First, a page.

Long-range migration of centrioles to the apical surface of the olfactory epithelium

  1. Kaitlin Ching
  2. Jennifer T Wang
  3. Tim Stearns  Is a corresponding author
  1. Stanford University, United States

Abstract

Olfactory sensory neurons (OSNs) in vertebrates detect odorants using multiple cilia, which protrude from the end of the dendrite and require centrioles for their formation. In mouse olfactory epithelium, the centrioles originate in progenitor cells near the basal lamina, often 50 to 100 μm from the apical surface. It is unknown how centrioles traverse this distance or mature to form cilia. Using high-resolution expansion microscopy, we found that centrioles migrate together, with multiple centrioles per group and multiple groups per OSN, during dendrite outgrowth. Centrioles were found by live imaging to migrate slowly, with a maximum rate of 0.18 µm/min. Centrioles in migrating groups were associated with microtubule nucleation factors, but acquired rootletin and appendages only in mature OSNs. The parental centriole had preexisting appendages, formed a single cilium before other centrioles, and retained its unique appendage configuration in the mature OSN. We developed an air-liquid interface explant culture system for OSNs and used it to show that centriole migration can be perturbed ex vivo by stabilizing microtubules. We consider these results in the context of a comprehensive model for centriole formation, migration, and maturation in this important sensory cell type.

Data availability

Figure 2 - Source Data 1, Figure 5 - Source Data 1, Figure 5 - Figure supplement 1 - Source Data 1, and Figure 5 - Figure supplement 1 - Source Data 2 contain the numerical data used to generate the figures

Article and author information

Author details

  1. Kaitlin Ching

    Department of Biology, Stanford University, Stanford, United States
    Competing interests
    The authors declare that no competing interests exist.
    ORCID icon "This ORCID iD identifies the author of this article:" 0000-0002-0517-2421
  2. Jennifer T Wang

    Department of Biology, Stanford University, Stanford, United States
    Competing interests
    The authors declare that no competing interests exist.
    ORCID icon "This ORCID iD identifies the author of this article:" 0000-0002-8506-5182
  3. Tim Stearns

    Department of Biology, Stanford University, Stanford, United States
    For correspondence
    stearns@stanford.edu
    Competing interests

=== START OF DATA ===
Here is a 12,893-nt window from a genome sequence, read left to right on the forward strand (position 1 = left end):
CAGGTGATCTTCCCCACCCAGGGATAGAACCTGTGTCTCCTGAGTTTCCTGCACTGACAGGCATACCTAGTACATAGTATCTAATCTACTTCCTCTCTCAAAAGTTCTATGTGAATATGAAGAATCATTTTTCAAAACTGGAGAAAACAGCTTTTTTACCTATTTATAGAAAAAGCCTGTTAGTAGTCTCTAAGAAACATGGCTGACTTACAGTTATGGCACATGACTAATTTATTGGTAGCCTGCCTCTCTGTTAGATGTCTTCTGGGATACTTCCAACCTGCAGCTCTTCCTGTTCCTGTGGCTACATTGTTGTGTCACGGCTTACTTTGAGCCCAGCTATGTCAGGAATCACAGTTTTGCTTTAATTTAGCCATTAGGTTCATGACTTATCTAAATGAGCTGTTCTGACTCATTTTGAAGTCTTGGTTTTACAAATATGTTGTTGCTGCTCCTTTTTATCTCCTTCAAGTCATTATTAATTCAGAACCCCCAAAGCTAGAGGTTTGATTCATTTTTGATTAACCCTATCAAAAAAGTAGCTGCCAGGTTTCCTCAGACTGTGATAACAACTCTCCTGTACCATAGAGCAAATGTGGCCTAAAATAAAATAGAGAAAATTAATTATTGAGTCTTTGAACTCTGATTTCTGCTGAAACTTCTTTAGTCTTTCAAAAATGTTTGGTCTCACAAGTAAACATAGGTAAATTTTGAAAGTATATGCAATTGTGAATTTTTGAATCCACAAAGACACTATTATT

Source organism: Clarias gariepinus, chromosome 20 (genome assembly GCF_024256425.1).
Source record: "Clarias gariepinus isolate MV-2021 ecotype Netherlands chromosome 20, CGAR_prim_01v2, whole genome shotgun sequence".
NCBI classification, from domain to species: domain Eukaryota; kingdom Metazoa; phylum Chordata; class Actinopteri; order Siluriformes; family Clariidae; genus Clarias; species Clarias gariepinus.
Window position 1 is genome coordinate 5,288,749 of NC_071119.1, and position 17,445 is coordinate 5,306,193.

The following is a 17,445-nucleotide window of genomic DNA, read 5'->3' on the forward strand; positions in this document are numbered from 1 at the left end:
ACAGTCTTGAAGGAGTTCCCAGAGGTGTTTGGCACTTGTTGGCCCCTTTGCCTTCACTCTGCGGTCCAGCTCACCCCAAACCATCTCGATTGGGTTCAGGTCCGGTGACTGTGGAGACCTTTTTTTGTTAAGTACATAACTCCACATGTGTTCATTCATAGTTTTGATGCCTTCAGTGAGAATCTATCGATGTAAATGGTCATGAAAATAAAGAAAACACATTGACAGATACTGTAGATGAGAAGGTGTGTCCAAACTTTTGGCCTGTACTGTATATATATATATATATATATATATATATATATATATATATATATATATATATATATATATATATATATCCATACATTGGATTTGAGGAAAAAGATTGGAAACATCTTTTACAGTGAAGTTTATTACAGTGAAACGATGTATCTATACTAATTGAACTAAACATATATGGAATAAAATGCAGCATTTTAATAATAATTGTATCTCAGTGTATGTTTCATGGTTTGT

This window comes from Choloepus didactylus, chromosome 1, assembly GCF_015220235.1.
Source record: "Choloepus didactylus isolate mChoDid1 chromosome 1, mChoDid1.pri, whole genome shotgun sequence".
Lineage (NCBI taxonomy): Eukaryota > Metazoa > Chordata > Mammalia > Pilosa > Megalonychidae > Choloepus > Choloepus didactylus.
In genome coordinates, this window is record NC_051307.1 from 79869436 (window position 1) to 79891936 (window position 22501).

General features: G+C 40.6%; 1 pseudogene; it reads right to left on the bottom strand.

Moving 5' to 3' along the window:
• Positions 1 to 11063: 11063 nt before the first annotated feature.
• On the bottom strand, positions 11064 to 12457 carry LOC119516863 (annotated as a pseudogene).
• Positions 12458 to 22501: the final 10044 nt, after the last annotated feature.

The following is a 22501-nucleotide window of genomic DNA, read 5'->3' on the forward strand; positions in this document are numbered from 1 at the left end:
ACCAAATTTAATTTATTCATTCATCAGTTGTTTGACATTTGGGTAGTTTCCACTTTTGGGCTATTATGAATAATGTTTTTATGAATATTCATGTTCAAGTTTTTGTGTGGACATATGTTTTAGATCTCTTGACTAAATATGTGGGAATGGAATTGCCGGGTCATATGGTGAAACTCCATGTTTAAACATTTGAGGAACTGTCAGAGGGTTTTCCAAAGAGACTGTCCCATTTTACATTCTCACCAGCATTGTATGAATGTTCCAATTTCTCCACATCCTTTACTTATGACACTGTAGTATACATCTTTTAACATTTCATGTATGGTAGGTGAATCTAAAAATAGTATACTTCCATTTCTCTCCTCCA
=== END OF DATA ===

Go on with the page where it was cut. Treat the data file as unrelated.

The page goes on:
The authors declare that no competing interests exist.
    ORCID icon "This ORCID iD identifies the author of this article:" 0000-0002-0671-6582

Funding

National Institutes of Health (R35GM130286)

  • Tim Stearns

National Institutes of Health (R01NS082208)

  • Tim Stearns

National Institutes of Health (K99GM131024)

  • Jennifer T Wang

National Institutes of Health (T32GM007276)

  • Kaitlin Ching

National Science Foundation (D-G16E5 6518)

  • Kaitlin Ching

The funders had no role in study design, data collection and interpretation, or the decision to submit the work for publication.

Reviewing Editor

  1. Danelle Devenport, Princeton University, United States

Ethics

Animal experimentation: All animal procedures in this study were approved by the Stanford University Administrative Panel for Laboratory Animal Care (SUAPLAC protocol 11659) and carried out according to SUAPLAC guidelines.

Version history

  1. Received: October 2, 2021
  2. Preprint posted: October 13, 2021 (view preprint)
  3. Accepted: April 13, 2022
  4. Accepted Manuscript published: April 14, 2022 (version 1)
  5. Version of Record published: May 3, 2022 (version 2)

Copyright

© 2022, Ching et al.

This article is distributed under the terms of the Creative Commons Attribution License permitting unrestricted use and redistribution provided that the original author and source are credited.

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  1. Kaitlin Ching
  2. Jennifer T Wang
  3. Tim Stearns
(2022)
Long-range migration of centrioles to the apical surface of the olfactory epithelium
eLife 11:e74399.
https://doi.org/10.7554/eLife.74399

Share this article

https://doi.org/10.7554/eLife.74399

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